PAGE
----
It is interesting to note that a participant loan failure triggers a tax-qualification defect under the Internal Revenue Code (“IRC”) that is subject to enforcement by the IRS while also triggering violations under the Employee Retirement Income Security Act (“ERISA”) that are subject to enforcement by the Department of Labor (“DOL”). Prior to the new guidance, the DOL indicated that it would accept correction of loan failures under VCP as full correction for ERISA purposes. However, that DOL guidance was promulgated at a time that the IRS essentially did not allow for correction of loan failures outside of VCP. Thus, now that the IRS is allowing the self-correction of certain loan failures that previously required correction under VCP, a conflict has been created.
As plan sponsors take advantage of the new opportunity to self-correct loan failures under SCP, such failures will be resolved for IRS IRC purposes but not DOL ERISA purposes since the DOL does not recognize the self-correction of loan failures under SCP as full correction for ERISA purposes,. Thus, unless or until the DOL updates its guidance on this matter, self-correction of loan failures under SCP will not alleviate a plan sponsor’s potential liability under ERISA for such failure. Hopefully, the DOL will take steps in the near future to align its prior guidance with this new development in order to remedy this concern.
Retroactive Plan Amendments to Resolve Certain Operational and Document Failures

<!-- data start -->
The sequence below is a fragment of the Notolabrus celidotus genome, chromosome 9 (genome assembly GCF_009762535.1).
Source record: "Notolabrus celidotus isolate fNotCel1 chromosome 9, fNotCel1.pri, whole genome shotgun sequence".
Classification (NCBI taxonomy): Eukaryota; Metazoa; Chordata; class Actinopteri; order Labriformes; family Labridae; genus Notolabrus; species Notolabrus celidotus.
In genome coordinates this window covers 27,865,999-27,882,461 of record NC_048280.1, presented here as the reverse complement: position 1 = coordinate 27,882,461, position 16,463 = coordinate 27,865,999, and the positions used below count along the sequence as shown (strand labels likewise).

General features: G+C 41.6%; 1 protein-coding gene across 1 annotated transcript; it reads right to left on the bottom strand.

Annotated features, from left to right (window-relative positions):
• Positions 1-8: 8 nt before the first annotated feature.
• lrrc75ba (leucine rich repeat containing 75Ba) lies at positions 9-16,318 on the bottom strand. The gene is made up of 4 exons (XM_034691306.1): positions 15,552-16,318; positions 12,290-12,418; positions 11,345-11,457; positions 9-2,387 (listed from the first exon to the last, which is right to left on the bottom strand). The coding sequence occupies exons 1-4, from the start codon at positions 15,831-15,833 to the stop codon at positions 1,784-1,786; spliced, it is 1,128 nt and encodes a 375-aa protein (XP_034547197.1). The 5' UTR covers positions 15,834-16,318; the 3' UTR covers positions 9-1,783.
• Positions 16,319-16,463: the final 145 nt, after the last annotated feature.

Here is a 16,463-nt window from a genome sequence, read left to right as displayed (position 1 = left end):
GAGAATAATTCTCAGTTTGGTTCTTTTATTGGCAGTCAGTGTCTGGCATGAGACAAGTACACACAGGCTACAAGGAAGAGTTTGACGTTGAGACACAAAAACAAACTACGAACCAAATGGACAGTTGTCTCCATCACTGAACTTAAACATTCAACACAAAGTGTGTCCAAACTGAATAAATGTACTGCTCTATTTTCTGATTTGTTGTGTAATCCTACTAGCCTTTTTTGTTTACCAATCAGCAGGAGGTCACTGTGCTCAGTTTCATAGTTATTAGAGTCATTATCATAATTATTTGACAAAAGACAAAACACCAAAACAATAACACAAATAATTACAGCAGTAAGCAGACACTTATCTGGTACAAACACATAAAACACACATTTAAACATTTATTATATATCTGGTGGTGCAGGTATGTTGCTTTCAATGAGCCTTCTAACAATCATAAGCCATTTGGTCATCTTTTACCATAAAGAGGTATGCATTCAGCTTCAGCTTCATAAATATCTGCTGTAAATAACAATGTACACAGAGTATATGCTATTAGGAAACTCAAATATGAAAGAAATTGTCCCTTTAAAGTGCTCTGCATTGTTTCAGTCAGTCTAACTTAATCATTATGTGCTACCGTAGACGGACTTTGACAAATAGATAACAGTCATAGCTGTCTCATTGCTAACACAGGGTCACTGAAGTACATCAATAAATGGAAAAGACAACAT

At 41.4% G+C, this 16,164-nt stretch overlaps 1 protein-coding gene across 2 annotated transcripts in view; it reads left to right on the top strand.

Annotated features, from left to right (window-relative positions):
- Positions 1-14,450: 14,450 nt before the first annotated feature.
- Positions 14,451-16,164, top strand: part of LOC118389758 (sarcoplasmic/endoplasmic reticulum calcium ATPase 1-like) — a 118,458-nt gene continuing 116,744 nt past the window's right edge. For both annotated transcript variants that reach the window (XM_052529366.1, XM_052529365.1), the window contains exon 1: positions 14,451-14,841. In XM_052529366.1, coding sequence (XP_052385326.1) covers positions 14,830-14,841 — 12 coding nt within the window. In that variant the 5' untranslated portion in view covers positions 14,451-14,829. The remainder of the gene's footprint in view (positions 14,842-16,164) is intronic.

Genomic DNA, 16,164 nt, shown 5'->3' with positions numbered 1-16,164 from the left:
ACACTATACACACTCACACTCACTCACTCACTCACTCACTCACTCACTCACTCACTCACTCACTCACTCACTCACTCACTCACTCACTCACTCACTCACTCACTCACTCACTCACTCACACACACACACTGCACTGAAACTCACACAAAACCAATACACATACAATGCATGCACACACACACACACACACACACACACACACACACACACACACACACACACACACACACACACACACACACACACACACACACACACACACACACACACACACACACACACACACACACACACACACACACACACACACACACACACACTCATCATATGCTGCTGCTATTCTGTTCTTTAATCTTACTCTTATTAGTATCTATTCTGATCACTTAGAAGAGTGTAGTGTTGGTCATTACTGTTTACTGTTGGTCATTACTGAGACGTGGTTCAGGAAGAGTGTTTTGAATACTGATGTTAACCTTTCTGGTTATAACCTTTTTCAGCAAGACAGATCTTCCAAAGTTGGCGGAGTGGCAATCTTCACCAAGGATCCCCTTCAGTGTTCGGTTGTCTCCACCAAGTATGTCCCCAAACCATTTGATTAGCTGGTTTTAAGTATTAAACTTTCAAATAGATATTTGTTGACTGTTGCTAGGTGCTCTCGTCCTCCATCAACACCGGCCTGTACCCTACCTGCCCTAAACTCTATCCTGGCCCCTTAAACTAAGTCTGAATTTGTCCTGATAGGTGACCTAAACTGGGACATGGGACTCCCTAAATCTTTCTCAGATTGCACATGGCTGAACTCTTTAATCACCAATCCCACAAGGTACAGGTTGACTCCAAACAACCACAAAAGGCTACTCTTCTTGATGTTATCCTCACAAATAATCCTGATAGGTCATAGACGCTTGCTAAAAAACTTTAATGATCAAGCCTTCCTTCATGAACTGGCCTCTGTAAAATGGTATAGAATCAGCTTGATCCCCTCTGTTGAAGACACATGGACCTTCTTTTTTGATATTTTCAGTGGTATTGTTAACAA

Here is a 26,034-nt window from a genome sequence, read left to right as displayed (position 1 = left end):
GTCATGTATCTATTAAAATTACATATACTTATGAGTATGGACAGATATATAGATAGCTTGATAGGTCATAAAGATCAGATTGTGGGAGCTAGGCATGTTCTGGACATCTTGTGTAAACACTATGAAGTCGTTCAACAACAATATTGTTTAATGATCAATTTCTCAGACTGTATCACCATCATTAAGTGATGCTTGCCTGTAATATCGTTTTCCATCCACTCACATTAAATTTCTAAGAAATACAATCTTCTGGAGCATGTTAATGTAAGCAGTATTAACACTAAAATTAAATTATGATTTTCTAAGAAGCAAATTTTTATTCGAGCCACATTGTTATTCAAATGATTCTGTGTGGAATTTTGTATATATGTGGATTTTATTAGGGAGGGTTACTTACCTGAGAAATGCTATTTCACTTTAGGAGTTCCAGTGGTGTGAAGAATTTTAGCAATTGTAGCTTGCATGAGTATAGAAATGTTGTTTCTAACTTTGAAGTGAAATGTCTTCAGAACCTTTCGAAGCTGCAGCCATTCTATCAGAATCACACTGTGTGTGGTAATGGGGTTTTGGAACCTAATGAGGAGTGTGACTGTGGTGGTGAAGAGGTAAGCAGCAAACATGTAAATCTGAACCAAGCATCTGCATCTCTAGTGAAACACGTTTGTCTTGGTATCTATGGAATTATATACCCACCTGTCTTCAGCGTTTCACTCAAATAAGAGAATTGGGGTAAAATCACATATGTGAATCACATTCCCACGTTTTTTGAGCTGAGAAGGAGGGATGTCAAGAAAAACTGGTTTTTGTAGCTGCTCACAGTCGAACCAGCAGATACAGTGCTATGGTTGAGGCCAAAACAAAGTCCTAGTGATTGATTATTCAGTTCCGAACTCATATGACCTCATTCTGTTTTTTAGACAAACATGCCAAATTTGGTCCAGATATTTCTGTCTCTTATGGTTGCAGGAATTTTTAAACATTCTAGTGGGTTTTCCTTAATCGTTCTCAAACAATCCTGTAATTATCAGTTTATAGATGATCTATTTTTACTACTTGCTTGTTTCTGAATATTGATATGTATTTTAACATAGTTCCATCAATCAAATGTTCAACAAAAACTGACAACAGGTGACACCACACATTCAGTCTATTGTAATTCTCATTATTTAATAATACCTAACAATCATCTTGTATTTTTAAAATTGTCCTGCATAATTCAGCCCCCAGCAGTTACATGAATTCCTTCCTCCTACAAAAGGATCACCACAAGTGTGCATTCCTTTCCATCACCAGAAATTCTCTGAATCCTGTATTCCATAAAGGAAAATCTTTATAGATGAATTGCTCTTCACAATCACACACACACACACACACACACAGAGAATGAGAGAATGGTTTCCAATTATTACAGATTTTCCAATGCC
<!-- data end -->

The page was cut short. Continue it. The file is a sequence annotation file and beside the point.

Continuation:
In addition to prior versions of EPCRS being extremely restrictive with respect to the correction of participant loan failures under SCP, retroactive amendments were not routinely permitted under SCP. In the past, retroactive plan amendments were permitted under SCP but generally only in the context of the early inclusion of not yet eligible employees and with regard to the granting of loans and/or hardship distributions when the plan did not explicitly allow for them.
The 2019 EPCRS update has now expanded the situations under which a retirement plan sponsor can resolve operational defects through retroactive plan amendments. This should prove valuable in situations where the terms of a plan were more restrictive than its operation. Under the new guidance, a retirement plan is eligible to self-correct via retroactive amendment to conform the terms of the plan to its operation if the amendment: 1) results in an increase in a benefit, right or feature provided under such plan; 2) is available to all eligible employees; and 3) otherwise complies with the Code and the correction principles of the EPCRS. Although extremely fact dependent, it is expected that most SCP corrections of this type will need to be completed within approximately two plan years of its occurrence.
Self-correction is also now available to correct certain plan document failures such as a failure to execute a required plan amendment or a restatement if the failure is corrected within approximately two plan years of its occurrence and such failure did not involve the execution of the initial plan document.
We hope that this article helped you to better understand this topic. However, please be advised that it is not intended to serve as financial, tax or legal advice so it should not be construed as such. If you have questions about this topic, we strongly urge you to further discuss it with a qualified retirement plan professional. For more information about this topic, please contact our marketing department at 484-483-1044 or your administrator at Legacy.